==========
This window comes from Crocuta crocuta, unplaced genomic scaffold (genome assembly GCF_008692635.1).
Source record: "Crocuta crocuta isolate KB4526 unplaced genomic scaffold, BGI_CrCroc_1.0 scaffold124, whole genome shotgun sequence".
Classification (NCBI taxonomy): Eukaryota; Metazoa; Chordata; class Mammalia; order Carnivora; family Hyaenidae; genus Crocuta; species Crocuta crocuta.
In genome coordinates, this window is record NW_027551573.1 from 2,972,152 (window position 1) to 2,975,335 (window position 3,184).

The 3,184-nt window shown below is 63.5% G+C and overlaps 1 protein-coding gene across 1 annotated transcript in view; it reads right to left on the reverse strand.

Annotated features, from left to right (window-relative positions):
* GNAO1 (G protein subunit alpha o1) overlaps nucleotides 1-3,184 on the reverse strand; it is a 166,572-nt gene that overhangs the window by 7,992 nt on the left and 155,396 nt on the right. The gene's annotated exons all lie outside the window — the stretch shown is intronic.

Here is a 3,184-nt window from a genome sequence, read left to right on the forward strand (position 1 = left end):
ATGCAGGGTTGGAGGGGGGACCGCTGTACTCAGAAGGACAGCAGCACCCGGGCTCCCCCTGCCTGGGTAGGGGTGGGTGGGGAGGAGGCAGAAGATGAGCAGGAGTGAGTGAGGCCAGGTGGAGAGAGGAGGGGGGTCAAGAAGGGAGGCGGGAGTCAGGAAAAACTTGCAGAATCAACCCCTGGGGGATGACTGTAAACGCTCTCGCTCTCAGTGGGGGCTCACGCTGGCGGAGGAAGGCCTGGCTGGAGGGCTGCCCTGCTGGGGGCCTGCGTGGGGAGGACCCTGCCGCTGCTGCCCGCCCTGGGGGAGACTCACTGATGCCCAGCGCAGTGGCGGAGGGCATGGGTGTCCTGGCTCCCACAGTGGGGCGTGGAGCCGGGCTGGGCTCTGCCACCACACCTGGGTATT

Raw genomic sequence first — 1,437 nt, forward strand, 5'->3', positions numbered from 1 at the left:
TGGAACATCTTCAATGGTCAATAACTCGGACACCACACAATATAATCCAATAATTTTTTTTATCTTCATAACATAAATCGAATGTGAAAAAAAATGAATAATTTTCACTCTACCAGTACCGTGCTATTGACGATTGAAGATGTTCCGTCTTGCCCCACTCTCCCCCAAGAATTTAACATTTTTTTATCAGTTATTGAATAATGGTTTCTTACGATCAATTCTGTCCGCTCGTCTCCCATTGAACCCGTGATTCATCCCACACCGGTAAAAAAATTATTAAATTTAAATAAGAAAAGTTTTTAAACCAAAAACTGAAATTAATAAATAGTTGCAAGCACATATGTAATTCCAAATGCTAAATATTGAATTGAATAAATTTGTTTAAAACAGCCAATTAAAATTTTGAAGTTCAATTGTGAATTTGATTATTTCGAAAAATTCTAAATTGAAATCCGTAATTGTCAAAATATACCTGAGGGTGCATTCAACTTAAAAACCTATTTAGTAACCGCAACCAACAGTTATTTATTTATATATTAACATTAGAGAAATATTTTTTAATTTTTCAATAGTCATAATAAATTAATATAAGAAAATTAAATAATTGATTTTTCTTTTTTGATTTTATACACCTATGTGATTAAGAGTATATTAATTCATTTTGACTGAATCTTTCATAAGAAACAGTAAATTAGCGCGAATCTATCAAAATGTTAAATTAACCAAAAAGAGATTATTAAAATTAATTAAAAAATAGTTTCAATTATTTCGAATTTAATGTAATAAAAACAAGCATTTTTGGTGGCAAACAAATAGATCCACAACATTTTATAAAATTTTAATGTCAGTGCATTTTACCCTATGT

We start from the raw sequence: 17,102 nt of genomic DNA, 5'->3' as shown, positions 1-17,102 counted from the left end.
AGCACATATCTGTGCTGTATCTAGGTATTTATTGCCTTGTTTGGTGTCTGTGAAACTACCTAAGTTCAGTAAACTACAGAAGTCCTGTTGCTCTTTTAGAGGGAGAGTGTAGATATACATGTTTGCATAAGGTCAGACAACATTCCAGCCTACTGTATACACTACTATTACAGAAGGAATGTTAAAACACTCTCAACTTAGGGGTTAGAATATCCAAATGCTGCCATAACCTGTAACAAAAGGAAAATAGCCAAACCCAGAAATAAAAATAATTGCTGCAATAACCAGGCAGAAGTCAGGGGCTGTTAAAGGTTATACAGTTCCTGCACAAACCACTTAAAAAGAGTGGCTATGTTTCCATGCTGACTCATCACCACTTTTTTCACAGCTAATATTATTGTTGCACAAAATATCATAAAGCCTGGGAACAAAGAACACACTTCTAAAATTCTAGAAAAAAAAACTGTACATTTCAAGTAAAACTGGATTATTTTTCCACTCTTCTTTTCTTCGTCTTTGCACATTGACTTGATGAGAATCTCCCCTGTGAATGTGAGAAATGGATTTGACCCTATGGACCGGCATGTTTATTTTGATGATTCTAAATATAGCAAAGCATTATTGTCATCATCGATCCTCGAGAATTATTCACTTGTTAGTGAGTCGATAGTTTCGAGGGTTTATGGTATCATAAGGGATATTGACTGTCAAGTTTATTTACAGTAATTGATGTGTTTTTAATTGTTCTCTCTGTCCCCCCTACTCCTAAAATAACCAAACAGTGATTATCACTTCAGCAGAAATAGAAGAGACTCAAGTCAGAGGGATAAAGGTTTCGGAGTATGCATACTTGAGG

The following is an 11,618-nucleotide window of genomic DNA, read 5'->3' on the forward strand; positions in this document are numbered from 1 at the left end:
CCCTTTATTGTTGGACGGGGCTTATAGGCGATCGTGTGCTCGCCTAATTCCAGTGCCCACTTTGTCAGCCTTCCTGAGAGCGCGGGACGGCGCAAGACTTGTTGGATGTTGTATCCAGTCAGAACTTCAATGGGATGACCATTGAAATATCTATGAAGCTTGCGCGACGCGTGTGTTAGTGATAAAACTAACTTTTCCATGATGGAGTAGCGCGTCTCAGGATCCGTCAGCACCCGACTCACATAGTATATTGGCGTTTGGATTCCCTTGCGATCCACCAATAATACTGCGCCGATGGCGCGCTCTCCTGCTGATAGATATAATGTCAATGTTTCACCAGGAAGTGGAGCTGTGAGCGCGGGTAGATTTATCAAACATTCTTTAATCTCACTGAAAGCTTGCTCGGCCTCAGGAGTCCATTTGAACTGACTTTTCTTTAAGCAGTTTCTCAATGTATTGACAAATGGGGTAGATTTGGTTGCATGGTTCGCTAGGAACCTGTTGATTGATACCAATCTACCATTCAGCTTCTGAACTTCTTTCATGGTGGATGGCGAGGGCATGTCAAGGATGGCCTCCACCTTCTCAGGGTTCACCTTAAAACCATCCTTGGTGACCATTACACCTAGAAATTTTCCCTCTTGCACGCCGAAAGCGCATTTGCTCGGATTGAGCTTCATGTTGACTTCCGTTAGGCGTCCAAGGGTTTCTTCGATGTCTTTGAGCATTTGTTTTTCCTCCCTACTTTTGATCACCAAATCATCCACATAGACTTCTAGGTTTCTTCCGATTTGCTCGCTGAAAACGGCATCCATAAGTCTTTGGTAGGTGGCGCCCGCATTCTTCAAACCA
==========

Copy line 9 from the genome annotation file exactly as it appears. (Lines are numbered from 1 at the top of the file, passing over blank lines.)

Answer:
ATGCAGGGTTGGAGGGGGGACCGCTGTACTCAGAAGGACAGCAGCACCCGGGCTCCCCCTGCCTGGGTAGGGGTGGGTGGGGAGGAGGCAGAAGATGAGCAGGAGTGAGTGAGGCCAGGTGGAGAGAGGAGGGGGGTCAAGAAGGGAGGCGGGAGTCAGGAAAAACTTGCAGAATCAACCCCTGGGGGATGACTGTAAACGCTCTCGCTCTCAGTGGGGGCTCACGCTGGCGGAGGAAGGCCTGGCTGGAGGGCTGCCCTGCTGGGGGCCTGCGTGGGGAGGACCCTGCCGCTGCTGCCCGCCCTGGGGGAGACTCACTGATGCCCAGCGCAGTGGCGGAGGGCATGGGTGTCCTGGCTCCCACAGTGGGGCGTGGAGCCGGGCTGGGCTCTGCCACCACACCTGGGTATT